Where the Wild Things Are
By Paige Parvin 96G
Driving along the busy Clifton corridor, with the Atlanta skyline visible just a few miles to the west, you’re more likely to encounter Cliff shuttles than wildlife. It’s easy to forget that Emory shares its six-hundred-acre main campus with all manner of creatures—including, it seems increasingly likely, coyotes.
The canny cousins of dogs, wolves, foxes, and jackals, coyotes crossed the Mississippi River about a century ago and started showing up in Georgia in the 1970s. Thanks to the gradual elimination of the red wolf across the Southeast, they’re now the top predator in the region, according to the Atlanta Coyote Project, a nonprofit organization dedicated to the scientific study of the animals in the metro area.
The Atlanta Coyote Project was founded by Larry Wilson 75C 92PhD, an adjunct professor in Emory’s Departments of Biology and Environmental Science,’and Chris Mowry 93G 94PhD, an ecologist and associate professor of biology at Berry College. Wilson spent thirty years working for Fernbank Science Center’as manager of Fernbank Forest, a sixty-five-acre, old-growth Piedmont’forest situated just across Clifton Road from Emory.
“We used to see lots of evidence that there were coyotes,” Wilson says. “We’d get calls from people who had spotted them at the Druid Hills Golf Club and the surrounding area. We realized there was a need for education and scientific information.”
Mowry began researching coyotes with a couple of his students at Berry’College, setting camera traps and using radio collars to follow their activity. Mowry also reached out to Wilson, whom he knew from Emory.
“Larry had been talking about urban coyotes for years,” he says.
In 2009, Mowry and Wilson gave a presentation at Fernbank Science Center, and the surrounding community’s curiosity was palpable. So was the distrust.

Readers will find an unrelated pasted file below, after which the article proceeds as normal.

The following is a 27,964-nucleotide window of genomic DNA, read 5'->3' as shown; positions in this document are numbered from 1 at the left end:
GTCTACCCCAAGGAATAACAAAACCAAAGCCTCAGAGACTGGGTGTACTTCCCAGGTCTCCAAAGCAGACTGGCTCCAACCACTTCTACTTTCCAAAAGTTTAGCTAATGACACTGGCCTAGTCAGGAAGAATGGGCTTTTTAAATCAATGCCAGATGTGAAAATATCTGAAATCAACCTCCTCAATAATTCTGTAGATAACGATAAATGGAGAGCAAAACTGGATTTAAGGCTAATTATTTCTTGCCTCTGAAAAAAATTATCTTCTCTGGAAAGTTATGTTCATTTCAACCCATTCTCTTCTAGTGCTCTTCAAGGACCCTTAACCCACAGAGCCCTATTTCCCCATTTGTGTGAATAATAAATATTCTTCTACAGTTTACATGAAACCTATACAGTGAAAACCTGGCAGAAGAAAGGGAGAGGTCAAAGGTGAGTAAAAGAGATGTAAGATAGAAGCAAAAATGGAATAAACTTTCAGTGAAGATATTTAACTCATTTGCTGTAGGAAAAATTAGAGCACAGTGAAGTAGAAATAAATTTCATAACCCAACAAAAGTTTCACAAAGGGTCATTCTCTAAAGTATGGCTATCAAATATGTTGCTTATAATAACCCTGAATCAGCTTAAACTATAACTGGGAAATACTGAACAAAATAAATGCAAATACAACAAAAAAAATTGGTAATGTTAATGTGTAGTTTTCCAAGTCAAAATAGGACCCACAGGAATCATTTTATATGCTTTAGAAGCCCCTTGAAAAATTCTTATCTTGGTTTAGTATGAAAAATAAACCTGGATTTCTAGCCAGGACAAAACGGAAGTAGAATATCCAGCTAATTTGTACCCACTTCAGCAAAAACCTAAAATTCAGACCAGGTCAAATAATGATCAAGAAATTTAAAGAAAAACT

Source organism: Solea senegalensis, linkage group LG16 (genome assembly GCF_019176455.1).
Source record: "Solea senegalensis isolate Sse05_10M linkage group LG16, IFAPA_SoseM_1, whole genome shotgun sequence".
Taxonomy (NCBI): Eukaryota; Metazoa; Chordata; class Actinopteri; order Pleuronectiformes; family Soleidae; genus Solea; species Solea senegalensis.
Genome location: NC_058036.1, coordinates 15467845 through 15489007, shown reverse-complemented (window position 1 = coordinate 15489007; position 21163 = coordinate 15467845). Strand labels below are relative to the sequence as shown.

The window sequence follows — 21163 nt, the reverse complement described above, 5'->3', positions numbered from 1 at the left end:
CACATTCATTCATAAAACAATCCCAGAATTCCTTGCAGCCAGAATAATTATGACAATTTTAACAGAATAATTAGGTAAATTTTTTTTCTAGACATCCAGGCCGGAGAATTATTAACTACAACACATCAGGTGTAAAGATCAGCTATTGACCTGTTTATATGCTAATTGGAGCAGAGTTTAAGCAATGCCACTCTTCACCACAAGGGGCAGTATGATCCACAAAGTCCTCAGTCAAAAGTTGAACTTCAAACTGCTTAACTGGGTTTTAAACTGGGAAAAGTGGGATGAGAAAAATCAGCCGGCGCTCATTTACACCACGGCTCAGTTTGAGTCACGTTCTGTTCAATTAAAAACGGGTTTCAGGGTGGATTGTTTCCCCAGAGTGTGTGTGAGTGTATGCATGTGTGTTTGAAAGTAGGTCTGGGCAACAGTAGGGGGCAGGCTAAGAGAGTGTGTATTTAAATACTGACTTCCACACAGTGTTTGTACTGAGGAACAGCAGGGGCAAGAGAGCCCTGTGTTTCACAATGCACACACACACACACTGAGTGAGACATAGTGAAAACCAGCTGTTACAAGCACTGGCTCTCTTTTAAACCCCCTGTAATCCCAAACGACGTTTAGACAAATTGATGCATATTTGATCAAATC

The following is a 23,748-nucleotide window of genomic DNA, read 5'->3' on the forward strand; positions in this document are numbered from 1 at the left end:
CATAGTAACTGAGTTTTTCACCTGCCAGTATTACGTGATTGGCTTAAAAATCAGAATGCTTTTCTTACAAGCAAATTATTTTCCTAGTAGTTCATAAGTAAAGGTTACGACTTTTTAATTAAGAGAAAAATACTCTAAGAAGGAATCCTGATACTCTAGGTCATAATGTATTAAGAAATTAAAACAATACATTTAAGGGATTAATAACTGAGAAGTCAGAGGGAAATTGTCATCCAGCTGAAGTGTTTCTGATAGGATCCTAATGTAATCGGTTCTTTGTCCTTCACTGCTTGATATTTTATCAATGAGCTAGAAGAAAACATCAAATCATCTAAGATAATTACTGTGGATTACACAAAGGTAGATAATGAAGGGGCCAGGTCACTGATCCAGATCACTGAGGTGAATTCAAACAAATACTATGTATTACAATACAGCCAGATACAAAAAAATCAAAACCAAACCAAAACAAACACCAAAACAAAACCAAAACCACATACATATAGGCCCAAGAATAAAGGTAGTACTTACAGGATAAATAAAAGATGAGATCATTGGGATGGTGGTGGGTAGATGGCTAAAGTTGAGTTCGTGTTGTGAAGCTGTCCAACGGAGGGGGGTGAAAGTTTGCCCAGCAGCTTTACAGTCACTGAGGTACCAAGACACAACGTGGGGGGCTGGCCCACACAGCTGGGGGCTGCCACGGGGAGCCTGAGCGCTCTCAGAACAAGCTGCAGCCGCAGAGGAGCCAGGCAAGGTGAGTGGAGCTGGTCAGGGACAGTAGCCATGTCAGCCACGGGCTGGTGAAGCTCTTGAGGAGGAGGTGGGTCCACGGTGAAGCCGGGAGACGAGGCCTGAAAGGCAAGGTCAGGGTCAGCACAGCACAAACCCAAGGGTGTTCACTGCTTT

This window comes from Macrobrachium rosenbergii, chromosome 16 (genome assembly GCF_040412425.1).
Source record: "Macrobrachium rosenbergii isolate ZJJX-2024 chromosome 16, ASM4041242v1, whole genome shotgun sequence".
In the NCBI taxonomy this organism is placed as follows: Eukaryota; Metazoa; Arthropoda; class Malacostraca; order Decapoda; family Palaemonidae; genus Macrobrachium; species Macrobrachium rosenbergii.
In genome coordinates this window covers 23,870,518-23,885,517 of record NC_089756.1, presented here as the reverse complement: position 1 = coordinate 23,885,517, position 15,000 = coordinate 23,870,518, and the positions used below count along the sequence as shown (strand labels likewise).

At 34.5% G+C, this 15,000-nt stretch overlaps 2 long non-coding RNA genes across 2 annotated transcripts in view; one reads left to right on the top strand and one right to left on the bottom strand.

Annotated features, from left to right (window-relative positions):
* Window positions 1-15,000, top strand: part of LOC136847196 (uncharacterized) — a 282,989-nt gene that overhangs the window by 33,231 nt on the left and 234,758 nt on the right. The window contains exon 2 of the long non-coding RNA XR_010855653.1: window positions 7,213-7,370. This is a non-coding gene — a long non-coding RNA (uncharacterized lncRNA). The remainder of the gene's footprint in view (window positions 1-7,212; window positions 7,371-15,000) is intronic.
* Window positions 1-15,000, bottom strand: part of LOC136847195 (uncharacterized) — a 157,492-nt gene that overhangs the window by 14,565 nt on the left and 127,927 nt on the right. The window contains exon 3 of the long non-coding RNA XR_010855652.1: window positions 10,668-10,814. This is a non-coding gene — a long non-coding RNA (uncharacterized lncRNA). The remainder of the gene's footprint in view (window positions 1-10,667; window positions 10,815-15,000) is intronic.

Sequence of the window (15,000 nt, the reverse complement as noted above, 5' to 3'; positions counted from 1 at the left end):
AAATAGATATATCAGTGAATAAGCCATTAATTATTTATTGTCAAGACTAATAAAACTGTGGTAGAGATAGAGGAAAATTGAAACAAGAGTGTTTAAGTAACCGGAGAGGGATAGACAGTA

“Coyotes can be very controversial,” Mowry says. “They are predators, and people have a natural fear of predators.”
The mission of the Atlanta Coyote Project is to provide the public with accurate information, to gather data on local coyote sightings and encounters, and to conduct scientific research on the area population. Although the researchers are careful to remain objective, they do advocate for peaceful coexistence. That’s because, according to their findings, the coyotes aren’t going anywhere.
“People think coyotes live and hunt in packs, but that’s actually a myth,” explains Wilson. “In most of the areas around here, it’s typically a breeding pair and their offspring. When you get rid of an adult, you’re probably going to have young males that don’t know how to hunt, and they’re more likely to go after easy targets. They are amazingly adaptable, so as long as there is habitat and food supply, there will be coyotes. That’s why it’s really better to learn to coexist.”
As predators go, coyotes are on the small side, so they rarely go after large pets, Wilson adds. The mainstays of their diet are vegetation and berries, rodents, and the occasional tasty bit of road kill—call it fast food. Coyotes are furtive, stealthy, and smart, and usually they can live alongside humans undetected.
One of the Atlanta Coyote Project’s most ambitious efforts was a survey undertaken in 2014 to assess Atlanta residents’ experience, attitudes, and perceptions surrounding coyotes. The survey generated more than two thousand responses, the basis for conclusions that have in turn shaped the project’s work. Mowry and Wilson continue to give public lectures and presentations, such as at a recent meeting of the Wildlife Society.
“Our hope is to educate people and help them overcome their fears so they’re able to coexist with all wildlife,” Mowry says. “As an ecologist trained at Emory, I understand the interrelatedness of the natural world, and coyotes are just a part of that fabric.”—Paige Parvin 96G